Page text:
THE NEW GILDED AGE (Part 2)
THE NEW GILDED AGE (Part 2)
South American Musical Director to Appear with the Saginaw Bay Symphony Orchestra on March 19th as Part of Their 2016 Guest Conductor Series
25th February, 2016 0
Recently named Music Director of the Signature Symphony in Tulsa, Oklahoma, Andres Franco has established himself as a conductor to watch, which is why it is particularly exciting to see him coming to Saginaw to assume the helm for the Saginaw Bay Symphony Orchestra, as he leads them through a musical excursion entitled From Central Europe, which will be presented on Saturday, March 19th at 8 PM at The Temple Theatre.
Including selections ranging from Stauss’ Gypsy Baron, Ligeti’s Concert Romanese, Kodaly’s Dance’s of Galanta and Brahm’s Symphony No. 4, Andres Franco is currently in his fifth season as Principal Conductor of Caminos del Inka and his third season as Artistic Director of the Fort Worth Symphony Orchestra’s Summer Festival, Concerts in the Garden.
A frequent guest conductor in the U.S., Europe and South America, Mr. Franco has appeared with the Orquesta Sinfonica de Castilla y Leon in Spain, the National Symphony Orchestra of Peru, as well as with the EAFIT Symphony Orchestra in Colombia. He has also been a guest conductor at the Oregon Bach Festival and the Wintergreen Music Festival in Virginia.
Mr. Franco holds a bachelor’s degree in Piano Performance from the Pontifica Universidad Javeeriana in Bogota, Colombia, as well as master of music degrees in Piano Performance and Conducting from Texas Christian University. He currently lives in Fort Worth, Texas, with his wife Victoria Lupen, Principal Clarinetist of the Fort Worth Symphony Orchestra.
As part of our series on the various conductors that the Saginaw Bay Symphony Orchestra is bringing into our region for their 2016 season as they continue upon their search for a permanent Musical Director, recently The Review caught up with Mr. Franco do discuss both his background and the program that he has cultivated for his upcoming March 19th performance with the orchestra at Saginaw’s Temple Theatre.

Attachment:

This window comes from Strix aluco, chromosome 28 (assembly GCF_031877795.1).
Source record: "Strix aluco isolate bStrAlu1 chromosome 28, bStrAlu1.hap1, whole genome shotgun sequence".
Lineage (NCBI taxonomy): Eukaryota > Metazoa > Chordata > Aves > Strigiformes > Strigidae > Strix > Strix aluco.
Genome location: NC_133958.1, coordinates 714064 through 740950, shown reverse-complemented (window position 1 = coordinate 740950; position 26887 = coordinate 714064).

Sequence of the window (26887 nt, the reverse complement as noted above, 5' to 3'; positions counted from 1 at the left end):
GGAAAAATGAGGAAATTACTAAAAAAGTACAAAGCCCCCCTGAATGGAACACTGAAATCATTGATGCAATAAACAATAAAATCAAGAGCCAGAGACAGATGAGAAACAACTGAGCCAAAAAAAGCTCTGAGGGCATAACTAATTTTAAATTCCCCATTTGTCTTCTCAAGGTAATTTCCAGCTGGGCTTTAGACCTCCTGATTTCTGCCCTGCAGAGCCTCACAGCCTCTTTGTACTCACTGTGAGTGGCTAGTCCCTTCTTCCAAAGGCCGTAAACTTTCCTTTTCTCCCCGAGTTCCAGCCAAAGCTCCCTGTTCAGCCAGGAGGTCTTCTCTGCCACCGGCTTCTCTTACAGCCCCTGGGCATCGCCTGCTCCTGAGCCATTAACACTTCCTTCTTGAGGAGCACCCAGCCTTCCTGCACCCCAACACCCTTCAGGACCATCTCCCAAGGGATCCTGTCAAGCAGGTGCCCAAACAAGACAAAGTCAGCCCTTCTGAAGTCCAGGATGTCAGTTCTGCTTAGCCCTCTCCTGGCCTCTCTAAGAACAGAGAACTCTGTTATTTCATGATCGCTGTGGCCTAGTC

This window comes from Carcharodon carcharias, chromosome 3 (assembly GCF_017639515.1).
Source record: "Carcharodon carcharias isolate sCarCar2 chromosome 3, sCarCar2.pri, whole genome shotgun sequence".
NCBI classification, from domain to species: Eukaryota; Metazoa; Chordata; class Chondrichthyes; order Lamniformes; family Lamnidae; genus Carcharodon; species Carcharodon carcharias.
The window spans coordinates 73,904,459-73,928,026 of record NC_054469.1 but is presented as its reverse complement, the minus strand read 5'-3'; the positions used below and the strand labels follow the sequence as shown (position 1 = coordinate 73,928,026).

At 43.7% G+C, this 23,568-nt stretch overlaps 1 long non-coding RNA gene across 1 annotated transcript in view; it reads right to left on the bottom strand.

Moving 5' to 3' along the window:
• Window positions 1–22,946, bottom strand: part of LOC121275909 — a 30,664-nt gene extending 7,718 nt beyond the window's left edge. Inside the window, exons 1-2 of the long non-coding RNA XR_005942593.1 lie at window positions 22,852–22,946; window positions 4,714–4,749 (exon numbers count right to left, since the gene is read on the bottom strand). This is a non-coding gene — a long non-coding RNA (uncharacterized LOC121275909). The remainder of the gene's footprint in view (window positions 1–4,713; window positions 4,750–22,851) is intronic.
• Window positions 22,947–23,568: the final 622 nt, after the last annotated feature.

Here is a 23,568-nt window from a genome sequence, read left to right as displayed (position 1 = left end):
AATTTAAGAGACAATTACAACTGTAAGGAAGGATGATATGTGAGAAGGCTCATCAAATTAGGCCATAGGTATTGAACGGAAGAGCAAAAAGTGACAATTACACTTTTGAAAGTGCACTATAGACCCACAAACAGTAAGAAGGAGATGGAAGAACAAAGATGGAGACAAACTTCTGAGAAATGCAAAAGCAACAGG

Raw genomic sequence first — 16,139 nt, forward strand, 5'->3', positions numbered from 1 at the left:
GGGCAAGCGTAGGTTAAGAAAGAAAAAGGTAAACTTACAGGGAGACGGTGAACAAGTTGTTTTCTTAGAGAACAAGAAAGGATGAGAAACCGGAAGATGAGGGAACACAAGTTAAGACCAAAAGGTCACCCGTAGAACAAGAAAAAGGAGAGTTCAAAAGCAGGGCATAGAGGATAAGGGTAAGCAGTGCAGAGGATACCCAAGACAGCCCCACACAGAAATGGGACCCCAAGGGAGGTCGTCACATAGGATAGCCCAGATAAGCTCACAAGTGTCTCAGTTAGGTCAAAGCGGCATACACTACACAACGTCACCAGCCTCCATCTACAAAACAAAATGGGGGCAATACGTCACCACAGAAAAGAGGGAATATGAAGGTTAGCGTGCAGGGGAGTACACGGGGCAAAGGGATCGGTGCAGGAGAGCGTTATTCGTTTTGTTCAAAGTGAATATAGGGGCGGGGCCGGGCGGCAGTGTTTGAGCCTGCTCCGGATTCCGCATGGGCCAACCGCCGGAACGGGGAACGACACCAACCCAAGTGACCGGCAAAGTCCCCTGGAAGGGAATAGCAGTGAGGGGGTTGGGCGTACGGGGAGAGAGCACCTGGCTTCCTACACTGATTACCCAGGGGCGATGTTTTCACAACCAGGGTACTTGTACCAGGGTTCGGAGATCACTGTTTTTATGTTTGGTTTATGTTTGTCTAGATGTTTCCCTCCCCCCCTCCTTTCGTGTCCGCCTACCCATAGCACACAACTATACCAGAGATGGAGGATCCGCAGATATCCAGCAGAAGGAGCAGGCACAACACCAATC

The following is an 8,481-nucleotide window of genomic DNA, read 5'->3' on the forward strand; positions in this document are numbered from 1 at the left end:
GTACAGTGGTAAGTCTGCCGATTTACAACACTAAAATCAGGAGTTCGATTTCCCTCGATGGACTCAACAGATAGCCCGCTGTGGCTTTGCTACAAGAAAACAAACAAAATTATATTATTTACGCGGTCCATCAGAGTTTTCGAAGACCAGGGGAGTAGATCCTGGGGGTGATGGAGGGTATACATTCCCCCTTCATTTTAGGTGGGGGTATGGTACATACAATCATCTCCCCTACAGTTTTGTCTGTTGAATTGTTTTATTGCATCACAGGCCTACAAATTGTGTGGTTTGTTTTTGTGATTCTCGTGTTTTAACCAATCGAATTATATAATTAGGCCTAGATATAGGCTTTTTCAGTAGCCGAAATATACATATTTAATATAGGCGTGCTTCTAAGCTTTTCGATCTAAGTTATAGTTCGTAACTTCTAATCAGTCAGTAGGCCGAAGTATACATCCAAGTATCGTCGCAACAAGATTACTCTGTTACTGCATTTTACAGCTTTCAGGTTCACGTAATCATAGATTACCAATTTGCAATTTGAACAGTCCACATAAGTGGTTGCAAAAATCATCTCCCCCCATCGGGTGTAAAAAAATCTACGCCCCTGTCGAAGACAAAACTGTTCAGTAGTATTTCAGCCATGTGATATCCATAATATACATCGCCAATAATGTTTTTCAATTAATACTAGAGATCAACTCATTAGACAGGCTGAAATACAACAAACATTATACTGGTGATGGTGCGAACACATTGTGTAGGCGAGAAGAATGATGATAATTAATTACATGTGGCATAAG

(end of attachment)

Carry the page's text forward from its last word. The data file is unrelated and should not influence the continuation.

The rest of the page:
Review: Please explain your background in terms of how you became interested in classical music and how cultivating that interest led to your current involvement today.
Andres Franco: I was born in a musical family. My uncles and aunts would bring their guitars to family gatherings and sing. There were pianos in both my grandparents’ homes, as well as at my home. I started playing the piano for fun as a child, and when I was 5 or 6 my father Jorge taught me a couple of pieces from the “Notebook for Anna Magdalena Bach”.
Eventually I started taking formal piano lessons from my uncle Fernando who is a pianist, composer, and recording engineer. My father and uncle were both interested in ethnomusicology. They travelled through Colombia, my country of birth, with a little tape recorder documenting the music of the diverse communities. They are both classically trained musicians and run an Academy where music, theater, dance, and the visual arts were taught. I grew up listening to all types of music from jazz and rock, to folk and classical. I remember fondly attending the local symphony’s concerts with my parents and falling in love with orchestral music. By the time I finished high school it was clear I wanted to be a musician. It was a very natural process.